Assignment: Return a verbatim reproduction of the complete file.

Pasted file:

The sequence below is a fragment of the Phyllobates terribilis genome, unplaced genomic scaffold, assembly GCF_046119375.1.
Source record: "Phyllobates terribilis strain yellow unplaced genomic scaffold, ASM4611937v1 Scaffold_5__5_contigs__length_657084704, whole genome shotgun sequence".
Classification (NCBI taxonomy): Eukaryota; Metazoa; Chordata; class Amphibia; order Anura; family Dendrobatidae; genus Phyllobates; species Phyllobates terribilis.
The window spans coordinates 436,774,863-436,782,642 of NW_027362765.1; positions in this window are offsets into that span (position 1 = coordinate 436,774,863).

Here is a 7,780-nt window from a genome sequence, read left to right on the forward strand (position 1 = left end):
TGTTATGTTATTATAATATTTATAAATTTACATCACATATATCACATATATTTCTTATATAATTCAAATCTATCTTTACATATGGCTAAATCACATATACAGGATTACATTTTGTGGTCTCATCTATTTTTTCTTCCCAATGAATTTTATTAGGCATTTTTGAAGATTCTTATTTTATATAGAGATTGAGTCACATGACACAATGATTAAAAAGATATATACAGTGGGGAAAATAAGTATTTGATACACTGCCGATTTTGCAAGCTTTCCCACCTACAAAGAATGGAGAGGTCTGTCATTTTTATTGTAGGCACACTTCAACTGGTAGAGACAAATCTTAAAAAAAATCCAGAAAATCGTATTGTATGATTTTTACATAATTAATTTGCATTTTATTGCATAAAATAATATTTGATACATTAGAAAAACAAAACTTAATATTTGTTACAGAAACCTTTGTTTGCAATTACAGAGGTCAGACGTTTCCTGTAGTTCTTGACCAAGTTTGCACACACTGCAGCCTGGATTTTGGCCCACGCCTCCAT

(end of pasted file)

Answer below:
The sequence below is a fragment of the Phyllobates terribilis genome, unplaced genomic scaffold, assembly GCF_046119375.1.
Source record: "Phyllobates terribilis strain yellow unplaced genomic scaffold, ASM4611937v1 Scaffold_5__5_contigs__length_657084704, whole genome shotgun sequence".
Classification (NCBI taxonomy): Eukaryota; Metazoa; Chordata; class Amphibia; order Anura; family Dendrobatidae; genus Phyllobates; species Phyllobates terribilis.
The window spans coordinates 436,774,863-436,782,642 of NW_027362765.1; positions in this window are offsets into that span (position 1 = coordinate 436,774,863).

Here is a 7,780-nt window from a genome sequence, read left to right on the forward strand (position 1 = left end):
TGTTATGTTATTATAATATTTATAAATTTACATCACATATATCACATATATTTCTTATATAATTCAAATCTATCTTTACATATGGCTAAATCACATATACAGGATTACATTTTGTGGTCTCATCTATTTTTTCTTCCCAATGAATTTTATTAGGCATTTTTGAAGATTCTTATTTTATATAGAGATTGAGTCACATGACACAATGATTAAAAAGATATATACAGTGGGGAAAATAAGTATTTGATACACTGCCGATTTTGCAAGCTTTCCCACCTACAAAGAATGGAGAGGTCTGTCATTTTTATTGTAGGCACACTTCAACTGGTAGAGACAAATCTTAAAAAAAATCCAGAAAATCGTATTGTATGATTTTTACATAATTAATTTGCATTTTATTGCATAAAATAATATTTGATACATTAGAAAAACAAAACTTAATATTTGTTACAGAAACCTTTGTTTGCAATTACAGAGGTCAGACGTTTCCTGTAGTTCTTGACCAAGTTTGCACACACTGCAGCCTGGATTTTGGCCCACGCCTCCAT